Reza Aslan points out to errors in the Gospel information about John the Baptist in his book, Zealot: The Life and Times of Jesus of Nazareth. Matthew, Mark and Luke all error in thinking Herodias was the wife of Philip when she was in reality Herod's wife. Salome was married to Philip. Aslan dismisses the Christian solution that Herod was Herod Philip who had a brother Philip as just avoidance of admitting an error. It is pure speculation. "The gospels also seem to confuse the place of John's execution (the fortress of Machaerus) with Antipas's court, which at the time would have been in Tiberias." He says the seductive dance of princess Salome in the gospels was unthinkable. Jewish women and even princesses could not objectify themselves that way. A princess would not act like a mere performer.
The gospels then are not as careful as they pretend to be and evidence of Jesus' terrorists activities could be watered down or hidden or ignored.
"Research done by Harold Remus indicates no difference in the way pagans and early Christians described either miracles or miracle workers." This research can be studied in the Journal of Biblical Literature 1982 - Does Terminology Distinguish Early Christian from Pagan Miracles?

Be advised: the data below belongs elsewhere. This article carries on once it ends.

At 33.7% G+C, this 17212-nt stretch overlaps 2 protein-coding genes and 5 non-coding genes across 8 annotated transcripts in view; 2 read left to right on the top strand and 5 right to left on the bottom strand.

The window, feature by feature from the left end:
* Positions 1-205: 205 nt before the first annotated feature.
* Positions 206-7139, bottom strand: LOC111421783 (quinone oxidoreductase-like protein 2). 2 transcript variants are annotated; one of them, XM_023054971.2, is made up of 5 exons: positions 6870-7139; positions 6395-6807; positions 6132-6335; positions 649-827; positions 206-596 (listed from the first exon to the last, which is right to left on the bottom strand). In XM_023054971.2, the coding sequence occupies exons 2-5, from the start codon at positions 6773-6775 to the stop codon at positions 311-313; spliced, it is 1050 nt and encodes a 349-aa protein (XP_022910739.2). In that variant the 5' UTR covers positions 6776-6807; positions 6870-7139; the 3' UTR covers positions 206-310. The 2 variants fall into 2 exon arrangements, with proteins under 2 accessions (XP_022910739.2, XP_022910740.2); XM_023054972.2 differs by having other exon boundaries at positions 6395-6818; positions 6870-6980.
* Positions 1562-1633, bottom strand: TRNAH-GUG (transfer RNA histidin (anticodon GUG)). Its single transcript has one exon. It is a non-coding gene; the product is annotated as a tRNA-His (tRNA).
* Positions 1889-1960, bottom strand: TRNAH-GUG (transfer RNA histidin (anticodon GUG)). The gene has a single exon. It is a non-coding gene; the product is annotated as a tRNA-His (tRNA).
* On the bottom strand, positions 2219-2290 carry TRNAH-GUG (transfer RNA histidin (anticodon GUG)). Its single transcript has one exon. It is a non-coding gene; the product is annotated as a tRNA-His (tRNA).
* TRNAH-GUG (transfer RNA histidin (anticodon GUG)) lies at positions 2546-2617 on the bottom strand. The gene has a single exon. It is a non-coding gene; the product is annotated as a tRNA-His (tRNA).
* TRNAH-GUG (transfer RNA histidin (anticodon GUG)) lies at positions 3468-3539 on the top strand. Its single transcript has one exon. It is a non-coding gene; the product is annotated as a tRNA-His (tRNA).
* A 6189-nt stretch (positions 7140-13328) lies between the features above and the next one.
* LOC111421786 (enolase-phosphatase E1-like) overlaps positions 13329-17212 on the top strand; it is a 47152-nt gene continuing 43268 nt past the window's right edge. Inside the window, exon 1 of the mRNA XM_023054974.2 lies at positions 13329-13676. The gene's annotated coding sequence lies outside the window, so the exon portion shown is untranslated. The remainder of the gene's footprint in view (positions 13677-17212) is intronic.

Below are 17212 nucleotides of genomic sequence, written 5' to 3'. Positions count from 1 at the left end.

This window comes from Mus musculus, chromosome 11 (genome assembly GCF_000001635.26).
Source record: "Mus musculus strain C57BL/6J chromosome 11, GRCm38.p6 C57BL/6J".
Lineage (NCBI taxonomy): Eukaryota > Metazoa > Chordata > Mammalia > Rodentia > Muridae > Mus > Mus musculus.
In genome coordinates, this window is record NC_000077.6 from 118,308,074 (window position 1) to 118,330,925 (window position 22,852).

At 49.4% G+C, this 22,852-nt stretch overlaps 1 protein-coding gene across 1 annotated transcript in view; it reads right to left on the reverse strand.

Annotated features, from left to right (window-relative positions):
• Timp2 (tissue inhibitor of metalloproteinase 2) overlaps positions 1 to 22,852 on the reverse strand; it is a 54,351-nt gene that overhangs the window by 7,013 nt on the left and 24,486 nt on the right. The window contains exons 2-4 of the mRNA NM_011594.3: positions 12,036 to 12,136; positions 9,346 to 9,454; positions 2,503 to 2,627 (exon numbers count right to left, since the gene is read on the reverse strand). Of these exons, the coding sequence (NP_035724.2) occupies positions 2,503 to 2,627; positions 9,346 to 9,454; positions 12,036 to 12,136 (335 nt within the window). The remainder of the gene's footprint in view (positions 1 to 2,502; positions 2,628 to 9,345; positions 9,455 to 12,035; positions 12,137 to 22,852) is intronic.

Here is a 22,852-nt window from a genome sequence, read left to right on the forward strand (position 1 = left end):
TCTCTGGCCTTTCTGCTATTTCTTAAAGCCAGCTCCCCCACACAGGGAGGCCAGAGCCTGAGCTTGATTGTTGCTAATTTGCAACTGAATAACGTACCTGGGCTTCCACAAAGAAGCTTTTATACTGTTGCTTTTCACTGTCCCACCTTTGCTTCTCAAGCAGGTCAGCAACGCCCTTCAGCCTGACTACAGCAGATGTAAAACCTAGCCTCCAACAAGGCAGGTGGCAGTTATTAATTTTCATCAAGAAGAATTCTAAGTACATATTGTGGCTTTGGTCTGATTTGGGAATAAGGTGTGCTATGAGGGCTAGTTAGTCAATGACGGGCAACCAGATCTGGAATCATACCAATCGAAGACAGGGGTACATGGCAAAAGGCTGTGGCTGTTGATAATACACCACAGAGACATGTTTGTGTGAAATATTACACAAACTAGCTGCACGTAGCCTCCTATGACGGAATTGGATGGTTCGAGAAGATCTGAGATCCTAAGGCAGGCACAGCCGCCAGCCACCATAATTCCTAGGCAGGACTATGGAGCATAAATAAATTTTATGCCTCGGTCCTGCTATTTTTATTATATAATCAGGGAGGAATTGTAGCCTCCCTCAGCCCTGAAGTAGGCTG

Aslan writes that Morton Smith (Jesus the Magician) is right to see that Jesus' miracles "bear a striking resemblance to what we see in the 'magical texts' of the time, which indicates that Jesus may have been seen by his fellow Jews and by the Romans as just another magician." Craig A Evans explored matches between the Jesus stories of miracles and the ones in the writings of the rabbis in his book Jesus and His Contemporaries.
Jesus could have been using this perception to hide his nationalistic aspirations. The gospels do say he didn't want the public to think he was the Messiah.
Aslan looks at Matthew 11:12. He says Jesus here said, "The Kingdom of Heaven has been coming violently." He likes Rudolf Otto's translation, "From the days of John the Baptist until now the Kingdom of Heaven operates by force, and forceful men snatch it away." He explores biazomai and says it means to deploy force violently. The passage rules out any idea that it means suffering violence so it means doing violence. It is "in the Greek middle voice and thus means 'to exercise violence'. Luke predictably when he worked over this text left that bit out! See Luke 16:16.
We read, "The entire point of crucifixion was to humiliate the victim and frighten the witnesses, the corpse would be left where it was hung to be eaten by dogs and picked clean by birds of prey". A forged line in Josephus says that Pilate had Jesus executed for there was an accusation made by the leaders of the Jews. It stands to reason that the accusation had to be one of terrorism!


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